What is the meaning of this choice for America’s role in the world?

Trump strongly critiqued American commitments abroad, including the war in Iraq as well as America’s security subsidies provided through NATO. He also critiqued global trade agreements such as NAFTA passed under the Clinton administration which he saw as betraying the American worker for cheaper labor abroad. He promised to put “America first” which means have other countries bear the costs and burdens of upholding global security. However, at the same time, he has surrounded himself with hardline advisors and appointed officials to head the Defense Department and CIA who are known for their aggressive posture towards Iran and policy in the Middle East.

In short, Trump’s policies are partly contradictory and not fully cogent. His critique of American involvement in the sovereign affairs of other countries and anti-liberal cultural stance contradicts his privileging of a hawkish foreign policy team and much of his other bellicose rhetoric. These are currently competing elements that must find an uneasy equilibrium in his administration. I suspect that his policies will be largely ad-hoc and shifting with a strong tilt towards brinkmanship in the Middle East but with a simultaneous desire not to get bogged down in yet another expensive war in the region. His balancing act of these two sides will be determinative of his overall foreign policy.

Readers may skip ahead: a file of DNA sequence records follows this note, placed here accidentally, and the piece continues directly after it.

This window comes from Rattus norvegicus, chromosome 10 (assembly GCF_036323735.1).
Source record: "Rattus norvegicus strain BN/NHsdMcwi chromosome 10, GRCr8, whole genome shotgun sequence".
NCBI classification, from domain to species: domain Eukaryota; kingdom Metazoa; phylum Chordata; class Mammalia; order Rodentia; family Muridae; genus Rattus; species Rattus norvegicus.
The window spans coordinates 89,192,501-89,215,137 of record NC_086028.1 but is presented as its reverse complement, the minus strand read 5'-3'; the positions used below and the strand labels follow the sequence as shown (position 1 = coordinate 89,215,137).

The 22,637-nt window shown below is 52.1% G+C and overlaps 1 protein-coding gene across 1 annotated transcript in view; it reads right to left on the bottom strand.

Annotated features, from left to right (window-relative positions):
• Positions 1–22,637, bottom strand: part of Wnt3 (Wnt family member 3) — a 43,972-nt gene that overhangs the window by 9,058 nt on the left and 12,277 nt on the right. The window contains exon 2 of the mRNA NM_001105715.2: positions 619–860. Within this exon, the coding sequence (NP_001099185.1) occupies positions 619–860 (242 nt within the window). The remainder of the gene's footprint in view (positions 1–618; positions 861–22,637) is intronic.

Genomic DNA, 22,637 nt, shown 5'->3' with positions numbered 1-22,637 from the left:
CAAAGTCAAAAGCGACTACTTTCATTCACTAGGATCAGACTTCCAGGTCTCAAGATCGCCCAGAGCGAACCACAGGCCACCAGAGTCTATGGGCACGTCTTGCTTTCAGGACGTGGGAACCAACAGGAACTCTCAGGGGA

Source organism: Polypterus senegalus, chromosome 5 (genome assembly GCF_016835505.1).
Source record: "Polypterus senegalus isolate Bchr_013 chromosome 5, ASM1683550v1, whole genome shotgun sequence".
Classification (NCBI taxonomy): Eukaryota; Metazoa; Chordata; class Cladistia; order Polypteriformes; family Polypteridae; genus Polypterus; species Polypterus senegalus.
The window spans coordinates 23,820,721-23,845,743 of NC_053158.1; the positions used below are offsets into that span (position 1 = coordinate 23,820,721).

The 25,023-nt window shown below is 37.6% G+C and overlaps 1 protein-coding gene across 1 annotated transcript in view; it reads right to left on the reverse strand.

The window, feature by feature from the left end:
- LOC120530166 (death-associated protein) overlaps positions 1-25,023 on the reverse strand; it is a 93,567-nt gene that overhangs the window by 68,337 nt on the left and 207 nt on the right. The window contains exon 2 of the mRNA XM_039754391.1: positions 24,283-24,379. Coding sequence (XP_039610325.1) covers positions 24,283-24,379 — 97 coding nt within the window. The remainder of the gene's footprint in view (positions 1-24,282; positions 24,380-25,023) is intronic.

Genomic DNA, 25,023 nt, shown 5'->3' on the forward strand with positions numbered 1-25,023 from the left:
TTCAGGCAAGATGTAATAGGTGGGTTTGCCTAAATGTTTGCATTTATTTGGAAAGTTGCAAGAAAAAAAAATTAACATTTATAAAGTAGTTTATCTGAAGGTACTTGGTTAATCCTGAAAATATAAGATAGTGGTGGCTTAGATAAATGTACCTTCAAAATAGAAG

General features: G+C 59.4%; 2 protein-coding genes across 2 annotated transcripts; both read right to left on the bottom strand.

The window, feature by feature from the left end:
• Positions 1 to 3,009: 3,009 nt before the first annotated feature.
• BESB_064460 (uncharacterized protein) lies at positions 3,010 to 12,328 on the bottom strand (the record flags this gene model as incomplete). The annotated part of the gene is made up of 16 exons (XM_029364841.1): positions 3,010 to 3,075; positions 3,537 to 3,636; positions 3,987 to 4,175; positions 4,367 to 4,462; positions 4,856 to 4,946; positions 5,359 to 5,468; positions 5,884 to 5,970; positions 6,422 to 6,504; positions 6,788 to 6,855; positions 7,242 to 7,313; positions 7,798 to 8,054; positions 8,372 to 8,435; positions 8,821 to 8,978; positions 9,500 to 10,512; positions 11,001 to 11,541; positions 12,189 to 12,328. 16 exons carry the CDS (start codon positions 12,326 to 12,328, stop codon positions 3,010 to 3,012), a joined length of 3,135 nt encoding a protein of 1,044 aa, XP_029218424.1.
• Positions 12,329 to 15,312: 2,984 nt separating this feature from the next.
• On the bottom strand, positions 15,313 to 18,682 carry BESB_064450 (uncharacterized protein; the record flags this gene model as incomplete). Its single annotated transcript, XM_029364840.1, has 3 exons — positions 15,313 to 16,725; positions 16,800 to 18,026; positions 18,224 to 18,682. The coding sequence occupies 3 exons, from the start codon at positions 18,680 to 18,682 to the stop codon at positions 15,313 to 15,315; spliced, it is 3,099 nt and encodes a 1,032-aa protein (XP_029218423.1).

What is your biggest worry about global stability due to this choice?

This is an important stage in global order and security and the long term effects of Trump’s policies will not be seen for a while. For the near future, global institutions are here to stay: the dollar is the world’s reserve currency, institutions such as the United Nations, the World Bank, and IMF are still supreme players, the world’s largest economic powers (America, China, the EU, Japan, etc.) have stable relations and capitalist-based economic systems, and American security umbrellas stretch across the entire world including SE Asia, the Persian Gulf, and much of Europe.